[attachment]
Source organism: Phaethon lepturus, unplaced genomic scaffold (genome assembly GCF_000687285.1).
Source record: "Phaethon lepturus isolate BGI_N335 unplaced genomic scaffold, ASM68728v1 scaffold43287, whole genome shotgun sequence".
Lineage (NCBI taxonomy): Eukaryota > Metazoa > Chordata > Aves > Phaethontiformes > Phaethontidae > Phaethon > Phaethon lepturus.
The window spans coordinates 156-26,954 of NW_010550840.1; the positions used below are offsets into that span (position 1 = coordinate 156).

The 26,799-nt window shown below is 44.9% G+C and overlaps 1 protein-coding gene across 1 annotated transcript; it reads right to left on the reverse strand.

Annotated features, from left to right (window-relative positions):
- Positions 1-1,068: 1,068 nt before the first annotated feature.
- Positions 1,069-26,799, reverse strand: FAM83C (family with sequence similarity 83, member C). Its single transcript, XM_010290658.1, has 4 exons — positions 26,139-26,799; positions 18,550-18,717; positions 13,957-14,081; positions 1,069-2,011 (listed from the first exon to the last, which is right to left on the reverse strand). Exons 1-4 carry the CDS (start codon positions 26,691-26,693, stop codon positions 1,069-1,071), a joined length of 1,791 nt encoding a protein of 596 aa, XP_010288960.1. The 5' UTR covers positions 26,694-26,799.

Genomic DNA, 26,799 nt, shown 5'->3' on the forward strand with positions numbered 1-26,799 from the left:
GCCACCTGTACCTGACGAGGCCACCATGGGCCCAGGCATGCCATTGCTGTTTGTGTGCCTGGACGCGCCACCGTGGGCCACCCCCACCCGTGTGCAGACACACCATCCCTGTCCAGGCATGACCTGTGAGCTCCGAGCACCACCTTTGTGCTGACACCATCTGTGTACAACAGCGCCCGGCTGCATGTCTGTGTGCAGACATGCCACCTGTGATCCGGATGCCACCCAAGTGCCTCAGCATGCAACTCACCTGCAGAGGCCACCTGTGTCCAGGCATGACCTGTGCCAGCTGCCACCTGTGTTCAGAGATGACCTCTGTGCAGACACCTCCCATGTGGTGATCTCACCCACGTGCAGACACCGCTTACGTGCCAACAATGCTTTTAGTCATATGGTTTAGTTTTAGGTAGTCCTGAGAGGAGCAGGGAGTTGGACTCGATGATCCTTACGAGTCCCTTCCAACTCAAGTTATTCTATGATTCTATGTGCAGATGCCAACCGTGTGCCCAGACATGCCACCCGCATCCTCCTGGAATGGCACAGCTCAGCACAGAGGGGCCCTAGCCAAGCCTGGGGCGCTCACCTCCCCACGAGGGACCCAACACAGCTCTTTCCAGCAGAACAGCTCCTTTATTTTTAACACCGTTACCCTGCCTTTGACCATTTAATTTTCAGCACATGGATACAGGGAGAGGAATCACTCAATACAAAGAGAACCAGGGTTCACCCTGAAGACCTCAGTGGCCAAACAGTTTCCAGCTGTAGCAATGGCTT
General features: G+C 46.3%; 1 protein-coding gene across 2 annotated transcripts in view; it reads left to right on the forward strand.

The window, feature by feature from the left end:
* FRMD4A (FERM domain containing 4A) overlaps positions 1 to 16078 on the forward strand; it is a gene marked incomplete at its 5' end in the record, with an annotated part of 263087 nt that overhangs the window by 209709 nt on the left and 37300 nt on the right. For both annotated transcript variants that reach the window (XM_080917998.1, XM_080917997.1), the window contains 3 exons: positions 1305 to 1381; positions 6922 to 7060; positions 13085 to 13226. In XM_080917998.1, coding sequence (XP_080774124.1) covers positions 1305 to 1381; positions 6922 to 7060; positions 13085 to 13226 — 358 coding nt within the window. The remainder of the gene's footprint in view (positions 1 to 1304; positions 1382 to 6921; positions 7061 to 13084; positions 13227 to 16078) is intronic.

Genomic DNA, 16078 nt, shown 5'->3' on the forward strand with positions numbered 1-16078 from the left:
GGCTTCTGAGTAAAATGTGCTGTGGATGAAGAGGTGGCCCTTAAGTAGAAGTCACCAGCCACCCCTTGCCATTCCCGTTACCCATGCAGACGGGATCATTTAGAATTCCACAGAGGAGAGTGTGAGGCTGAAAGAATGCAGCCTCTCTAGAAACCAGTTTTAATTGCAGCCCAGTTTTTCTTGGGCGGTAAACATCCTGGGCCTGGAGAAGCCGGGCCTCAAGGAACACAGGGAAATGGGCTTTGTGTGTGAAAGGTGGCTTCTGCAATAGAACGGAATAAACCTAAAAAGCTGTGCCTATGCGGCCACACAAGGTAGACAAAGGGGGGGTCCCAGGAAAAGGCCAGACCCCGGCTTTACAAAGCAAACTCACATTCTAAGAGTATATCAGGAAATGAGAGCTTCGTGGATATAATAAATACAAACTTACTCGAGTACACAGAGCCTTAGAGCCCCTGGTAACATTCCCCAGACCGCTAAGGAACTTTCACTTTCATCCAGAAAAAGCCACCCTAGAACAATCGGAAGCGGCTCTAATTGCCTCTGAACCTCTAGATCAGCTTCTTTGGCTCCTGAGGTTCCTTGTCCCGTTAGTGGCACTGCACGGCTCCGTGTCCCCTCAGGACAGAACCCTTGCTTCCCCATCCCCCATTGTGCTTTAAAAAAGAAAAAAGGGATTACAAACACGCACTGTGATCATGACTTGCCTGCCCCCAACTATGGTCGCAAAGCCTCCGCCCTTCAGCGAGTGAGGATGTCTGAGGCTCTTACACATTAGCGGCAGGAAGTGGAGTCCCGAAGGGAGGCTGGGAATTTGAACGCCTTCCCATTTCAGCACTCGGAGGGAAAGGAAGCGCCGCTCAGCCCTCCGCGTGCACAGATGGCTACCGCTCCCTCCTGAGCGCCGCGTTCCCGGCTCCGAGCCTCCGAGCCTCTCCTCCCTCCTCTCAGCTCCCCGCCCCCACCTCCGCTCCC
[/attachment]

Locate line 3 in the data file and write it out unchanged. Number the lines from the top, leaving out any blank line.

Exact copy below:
Lineage (NCBI taxonomy): Eukaryota > Metazoa > Chordata > Aves > Phaethontiformes > Phaethontidae > Phaethon > Phaethon lepturus.